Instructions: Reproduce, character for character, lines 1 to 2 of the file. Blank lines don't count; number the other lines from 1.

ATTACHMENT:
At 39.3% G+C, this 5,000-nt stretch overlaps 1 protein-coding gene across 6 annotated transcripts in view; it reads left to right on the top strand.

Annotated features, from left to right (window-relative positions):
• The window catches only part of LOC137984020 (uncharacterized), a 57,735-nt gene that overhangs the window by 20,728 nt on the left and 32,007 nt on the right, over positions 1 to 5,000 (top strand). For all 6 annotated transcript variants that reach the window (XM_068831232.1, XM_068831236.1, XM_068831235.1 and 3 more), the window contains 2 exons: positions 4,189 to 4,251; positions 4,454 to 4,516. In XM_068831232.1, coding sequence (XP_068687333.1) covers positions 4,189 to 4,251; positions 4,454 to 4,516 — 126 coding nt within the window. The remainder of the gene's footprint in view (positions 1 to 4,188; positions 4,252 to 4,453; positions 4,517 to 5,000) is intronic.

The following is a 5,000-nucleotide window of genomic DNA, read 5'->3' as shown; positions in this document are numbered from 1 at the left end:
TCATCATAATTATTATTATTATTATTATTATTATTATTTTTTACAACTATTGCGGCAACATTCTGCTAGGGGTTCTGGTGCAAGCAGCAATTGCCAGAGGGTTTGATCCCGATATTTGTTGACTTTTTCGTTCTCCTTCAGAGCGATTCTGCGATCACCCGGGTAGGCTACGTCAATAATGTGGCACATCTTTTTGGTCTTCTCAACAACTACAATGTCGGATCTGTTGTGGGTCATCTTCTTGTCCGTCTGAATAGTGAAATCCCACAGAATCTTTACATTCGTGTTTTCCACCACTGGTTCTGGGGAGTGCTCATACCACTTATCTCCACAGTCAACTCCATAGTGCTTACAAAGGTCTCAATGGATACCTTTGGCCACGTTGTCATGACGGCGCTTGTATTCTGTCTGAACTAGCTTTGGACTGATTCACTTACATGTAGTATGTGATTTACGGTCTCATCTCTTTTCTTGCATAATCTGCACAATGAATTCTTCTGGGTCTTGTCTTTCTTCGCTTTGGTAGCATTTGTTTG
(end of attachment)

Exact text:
At 39.3% G+C, this 5,000-nt stretch overlaps 1 protein-coding gene across 6 annotated transcripts in view; it reads left to right on the top strand.

Annotated features, from left to right (window-relative positions):